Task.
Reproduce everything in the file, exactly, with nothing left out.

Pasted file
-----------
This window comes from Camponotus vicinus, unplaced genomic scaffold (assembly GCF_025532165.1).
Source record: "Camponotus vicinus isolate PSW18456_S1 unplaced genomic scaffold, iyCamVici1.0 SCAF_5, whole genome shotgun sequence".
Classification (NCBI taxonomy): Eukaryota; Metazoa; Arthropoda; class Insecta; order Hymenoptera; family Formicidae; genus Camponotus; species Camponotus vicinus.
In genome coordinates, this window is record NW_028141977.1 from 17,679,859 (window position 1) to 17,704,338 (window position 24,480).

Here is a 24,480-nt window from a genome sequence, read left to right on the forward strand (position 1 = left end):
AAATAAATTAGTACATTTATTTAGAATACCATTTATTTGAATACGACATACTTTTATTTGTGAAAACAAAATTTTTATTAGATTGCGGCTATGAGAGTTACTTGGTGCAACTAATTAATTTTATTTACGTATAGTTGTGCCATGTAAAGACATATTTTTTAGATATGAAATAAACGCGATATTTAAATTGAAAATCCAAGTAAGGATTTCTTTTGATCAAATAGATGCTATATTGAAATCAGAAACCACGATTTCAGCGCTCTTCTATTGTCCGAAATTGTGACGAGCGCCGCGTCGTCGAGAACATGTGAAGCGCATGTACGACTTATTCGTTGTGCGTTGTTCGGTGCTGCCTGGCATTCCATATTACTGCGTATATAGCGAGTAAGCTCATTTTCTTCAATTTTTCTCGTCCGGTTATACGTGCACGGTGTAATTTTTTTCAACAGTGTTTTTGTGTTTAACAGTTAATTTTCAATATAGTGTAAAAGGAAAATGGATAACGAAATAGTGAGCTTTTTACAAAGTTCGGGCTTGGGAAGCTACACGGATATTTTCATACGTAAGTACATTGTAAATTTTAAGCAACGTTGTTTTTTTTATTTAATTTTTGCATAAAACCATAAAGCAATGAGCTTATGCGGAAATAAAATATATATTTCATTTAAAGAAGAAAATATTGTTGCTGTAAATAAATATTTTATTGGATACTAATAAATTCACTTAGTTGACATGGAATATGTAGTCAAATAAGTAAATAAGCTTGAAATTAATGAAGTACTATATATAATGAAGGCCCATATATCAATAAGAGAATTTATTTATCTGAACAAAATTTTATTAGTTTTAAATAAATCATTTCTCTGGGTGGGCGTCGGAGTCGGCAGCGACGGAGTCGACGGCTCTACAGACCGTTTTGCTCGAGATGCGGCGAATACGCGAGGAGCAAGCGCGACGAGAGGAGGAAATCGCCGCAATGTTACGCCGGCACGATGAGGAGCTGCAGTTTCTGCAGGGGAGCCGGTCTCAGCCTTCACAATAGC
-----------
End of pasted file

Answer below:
This window comes from Camponotus vicinus, unplaced genomic scaffold (assembly GCF_025532165.1).
Source record: "Camponotus vicinus isolate PSW18456_S1 unplaced genomic scaffold, iyCamVici1.0 SCAF_5, whole genome shotgun sequence".
Classification (NCBI taxonomy): Eukaryota; Metazoa; Arthropoda; class Insecta; order Hymenoptera; family Formicidae; genus Camponotus; species Camponotus vicinus.
In genome coordinates, this window is record NW_028141977.1 from 17,679,859 (window position 1) to 17,704,338 (window position 24,480).

Here is a 24,480-nt window from a genome sequence, read left to right on the forward strand (position 1 = left end):
AAATAAATTAGTACATTTATTTAGAATACCATTTATTTGAATACGACATACTTTTATTTGTGAAAACAAAATTTTTATTAGATTGCGGCTATGAGAGTTACTTGGTGCAACTAATTAATTTTATTTACGTATAGTTGTGCCATGTAAAGACATATTTTTTAGATATGAAATAAACGCGATATTTAAATTGAAAATCCAAGTAAGGATTTCTTTTGATCAAATAGATGCTATATTGAAATCAGAAACCACGATTTCAGCGCTCTTCTATTGTCCGAAATTGTGACGAGCGCCGCGTCGTCGAGAACATGTGAAGCGCATGTACGACTTATTCGTTGTGCGTTGTTCGGTGCTGCCTGGCATTCCATATTACTGCGTATATAGCGAGTAAGCTCATTTTCTTCAATTTTTCTCGTCCGGTTATACGTGCACGGTGTAATTTTTTTCAACAGTGTTTTTGTGTTTAACAGTTAATTTTCAATATAGTGTAAAAGGAAAATGGATAACGAAATAGTGAGCTTTTTACAAAGTTCGGGCTTGGGAAGCTACACGGATATTTTCATACGTAAGTACATTGTAAATTTTAAGCAACGTTGTTTTTTTTATTTAATTTTTGCATAAAACCATAAAGCAATGAGCTTATGCGGAAATAAAATATATATTTCATTTAAAGAAGAAAATATTGTTGCTGTAAATAAATATTTTATTGGATACTAATAAATTCACTTAGTTGACATGGAATATGTAGTCAAATAAGTAAATAAGCTTGAAATTAATGAAGTACTATATATAATGAAGGCCCATATATCAATAAGAGAATTTATTTATCTGAACAAAATTTTATTAGTTTTAAATAAATCATTTCTCTGGGTGGGCGTCGGAGTCGGCAGCGACGGAGTCGACGGCTCTACAGACCGTTTTGCTCGAGATGCGGCGAATACGCGAGGAGCAAGCGCGACGAGAGGAGGAAATCGCCGCAATGTTACGCCGGCACGATGAGGAGCTGCAGTTTCTGCAGGGGAGCCGGTCTCAGCCTTCACAATAGC